The Loorian’s heart felt a glow as he realized Datto’s willingness to fight the shelks. This was one man, at least, who had learned the lesson that Tumithak had preached so long and earnestly to the pit-men. He shook his head at Datto’s proposal, however, and continued to look out of the window. There did seem one course of escape left, but so small was it that Tumithak was loath to suggest it. At last, however, he heard sounds not far beneath him, and knowing that the pursuing shelks would soon reach the window, he determined to put his desperate plan into execution.
The far ends of the cables that hung from the window ledge extended to towers that were, most of them, inhabited. Tumithak could see the faces of shelks at the windows, and in one, even, the hairy face of a Mog was visible. But two of the windows were empty and toward the nearer of these, Tumithak pointed.
“It is our only chance,” he said, and tried to conceal the despair in his voice. “It is a slim chance, but perhaps we can get across and escape some way out of that other tower.”
Nikadur, who held the best position at the window, seized upon the idea at once and, climbing into the window’s opening, swung out upon the cable. Hand over hand he passed out on the rope, and Tumithak motioned to Datto to follow him. The big Yakran shook his head.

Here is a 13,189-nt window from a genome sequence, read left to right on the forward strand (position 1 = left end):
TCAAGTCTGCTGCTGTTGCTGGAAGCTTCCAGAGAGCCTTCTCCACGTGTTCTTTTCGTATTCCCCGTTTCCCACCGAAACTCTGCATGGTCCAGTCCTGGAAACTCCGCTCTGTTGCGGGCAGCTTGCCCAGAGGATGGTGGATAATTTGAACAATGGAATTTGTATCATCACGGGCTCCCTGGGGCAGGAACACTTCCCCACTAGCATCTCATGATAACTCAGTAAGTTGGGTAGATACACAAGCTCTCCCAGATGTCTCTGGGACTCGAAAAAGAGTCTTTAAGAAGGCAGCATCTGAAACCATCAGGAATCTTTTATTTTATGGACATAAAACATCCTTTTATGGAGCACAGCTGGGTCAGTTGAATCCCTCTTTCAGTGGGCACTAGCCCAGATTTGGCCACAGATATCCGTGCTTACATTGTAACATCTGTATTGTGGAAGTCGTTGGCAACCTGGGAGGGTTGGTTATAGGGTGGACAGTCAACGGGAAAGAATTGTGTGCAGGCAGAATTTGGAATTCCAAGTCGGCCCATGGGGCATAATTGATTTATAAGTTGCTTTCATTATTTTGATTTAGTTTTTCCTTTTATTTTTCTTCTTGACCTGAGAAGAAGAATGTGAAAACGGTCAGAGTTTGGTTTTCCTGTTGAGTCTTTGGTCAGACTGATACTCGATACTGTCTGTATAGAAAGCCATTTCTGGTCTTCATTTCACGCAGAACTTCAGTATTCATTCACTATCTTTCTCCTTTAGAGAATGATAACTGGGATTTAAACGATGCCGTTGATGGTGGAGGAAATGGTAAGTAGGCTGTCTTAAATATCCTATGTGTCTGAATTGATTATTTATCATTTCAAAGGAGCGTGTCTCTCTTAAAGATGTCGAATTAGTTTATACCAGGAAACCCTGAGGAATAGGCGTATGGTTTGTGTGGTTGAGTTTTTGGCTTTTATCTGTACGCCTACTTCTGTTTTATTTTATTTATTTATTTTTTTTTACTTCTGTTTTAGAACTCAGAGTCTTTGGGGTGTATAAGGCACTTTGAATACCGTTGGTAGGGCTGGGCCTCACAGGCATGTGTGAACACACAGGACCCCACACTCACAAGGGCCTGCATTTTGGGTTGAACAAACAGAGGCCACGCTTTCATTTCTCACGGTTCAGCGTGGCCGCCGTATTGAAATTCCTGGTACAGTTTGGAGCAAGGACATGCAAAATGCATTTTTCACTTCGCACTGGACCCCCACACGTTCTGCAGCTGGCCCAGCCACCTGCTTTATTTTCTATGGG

“This is no time for heroics, Lord of Loor,” he said. “The lower corridors need you far more than me. The chances are slim enough for escape now, without increasing them. Go you, and I will follow and guard from the rear.”
This arrangement was hardly to Tumithak’s liking and for a moment, he felt inclined to argue, but the increasing danger made him realize that time was precious and so he took his place at the window and followed Nikadur hand over hand across the cable.
The Escape from the Tower — Datto’s Sacrifice
Tumithak gave one look down as he swung ape-like along the rope but the vertigo that immediately resulted caused him to look hastily upward again. He found himself not far behind Nikadur and hesitated in his crawling pace long enough to look hack to see if Datto was following him. The sight he saw in the brief glimpse he had was something that remained in his memories for years.